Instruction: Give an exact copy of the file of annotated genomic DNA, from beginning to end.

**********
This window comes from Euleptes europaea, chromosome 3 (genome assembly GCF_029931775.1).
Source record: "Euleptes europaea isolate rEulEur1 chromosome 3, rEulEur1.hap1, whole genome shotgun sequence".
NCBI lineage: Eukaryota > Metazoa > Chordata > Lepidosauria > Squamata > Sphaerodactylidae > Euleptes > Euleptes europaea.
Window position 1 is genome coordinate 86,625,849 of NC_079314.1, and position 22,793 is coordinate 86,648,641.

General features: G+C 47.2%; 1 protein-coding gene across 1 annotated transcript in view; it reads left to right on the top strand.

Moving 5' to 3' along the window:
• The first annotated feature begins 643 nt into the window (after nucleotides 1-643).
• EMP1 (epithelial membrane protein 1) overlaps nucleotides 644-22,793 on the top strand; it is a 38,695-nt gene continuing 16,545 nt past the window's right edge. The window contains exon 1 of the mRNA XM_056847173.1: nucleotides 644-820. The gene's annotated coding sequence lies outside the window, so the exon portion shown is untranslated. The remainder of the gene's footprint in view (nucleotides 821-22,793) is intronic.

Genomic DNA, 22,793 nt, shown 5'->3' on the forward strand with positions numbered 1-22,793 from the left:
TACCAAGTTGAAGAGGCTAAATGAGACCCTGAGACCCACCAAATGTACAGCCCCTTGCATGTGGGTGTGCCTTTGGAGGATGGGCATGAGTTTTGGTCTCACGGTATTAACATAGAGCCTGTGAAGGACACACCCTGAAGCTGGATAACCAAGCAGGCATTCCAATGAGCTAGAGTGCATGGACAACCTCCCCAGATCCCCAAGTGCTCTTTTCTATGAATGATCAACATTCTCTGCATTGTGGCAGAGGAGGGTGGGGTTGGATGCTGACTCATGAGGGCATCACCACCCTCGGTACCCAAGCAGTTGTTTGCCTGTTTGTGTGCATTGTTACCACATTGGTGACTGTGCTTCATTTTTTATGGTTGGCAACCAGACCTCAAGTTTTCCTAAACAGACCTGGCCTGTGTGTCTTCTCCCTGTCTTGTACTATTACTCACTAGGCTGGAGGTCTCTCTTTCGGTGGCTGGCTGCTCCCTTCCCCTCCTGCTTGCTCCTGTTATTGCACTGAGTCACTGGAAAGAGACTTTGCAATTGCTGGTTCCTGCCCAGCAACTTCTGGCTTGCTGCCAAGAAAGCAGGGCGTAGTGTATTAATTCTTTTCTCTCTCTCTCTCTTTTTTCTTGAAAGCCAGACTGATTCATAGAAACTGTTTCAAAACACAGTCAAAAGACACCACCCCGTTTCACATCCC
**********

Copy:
This window comes from Euleptes europaea, chromosome 3 (genome assembly GCF_029931775.1).
Source record: "Euleptes europaea isolate rEulEur1 chromosome 3, rEulEur1.hap1, whole genome shotgun sequence".
NCBI lineage: Eukaryota > Metazoa > Chordata > Lepidosauria > Squamata > Sphaerodactylidae > Euleptes > Euleptes europaea.
Window position 1 is genome coordinate 86,625,849 of NC_079314.1, and position 22,793 is coordinate 86,648,641.

General features: G+C 47.2%; 1 protein-coding gene across 1 annotated transcript in view; it reads left to right on the top strand.

Moving 5' to 3' along the window:
• The first annotated feature begins 643 nt into the window (after nucleotides 1-643).
• EMP1 (epithelial membrane protein 1) overlaps nucleotides 644-22,793 on the top strand; it is a 38,695-nt gene continuing 16,545 nt past the window's right edge. The window contains exon 1 of the mRNA XM_056847173.1: nucleotides 644-820. The gene's annotated coding sequence lies outside the window, so the exon portion shown is untranslated. The remainder of the gene's footprint in view (nucleotides 821-22,793) is intronic.

Genomic DNA, 22,793 nt, shown 5'->3' on the forward strand with positions numbered 1-22,793 from the left:
TACCAAGTTGAAGAGGCTAAATGAGACCCTGAGACCCACCAAATGTACAGCCCCTTGCATGTGGGTGTGCCTTTGGAGGATGGGCATGAGTTTTGGTCTCACGGTATTAACATAGAGCCTGTGAAGGACACACCCTGAAGCTGGATAACCAAGCAGGCATTCCAATGAGCTAGAGTGCATGGACAACCTCCCCAGATCCCCAAGTGCTCTTTTCTATGAATGATCAACATTCTCTGCATTGTGGCAGAGGAGGGTGGGGTTGGATGCTGACTCATGAGGGCATCACCACCCTCGGTACCCAAGCAGTTGTTTGCCTGTTTGTGTGCATTGTTACCACATTGGTGACTGTGCTTCATTTTTTATGGTTGGCAACCAGACCTCAAGTTTTCCTAAACAGACCTGGCCTGTGTGTCTTCTCCCTGTCTTGTACTATTACTCACTAGGCTGGAGGTCTCTCTTTCGGTGGCTGGCTGCTCCCTTCCCCTCCTGCTTGCTCCTGTTATTGCACTGAGTCACTGGAAAGAGACTTTGCAATTGCTGGTTCCTGCCCAGCAACTTCTGGCTTGCTGCCAAGAAAGCAGGGCGTAGTGTATTAATTCTTTTCTCTCTCTCTCTCTTTTTTCTTGAAAGCCAGACTGATTCATAGAAACTGTTTCAAAACACAGTCAAAAGACACCACCCCGTTTCACATCCC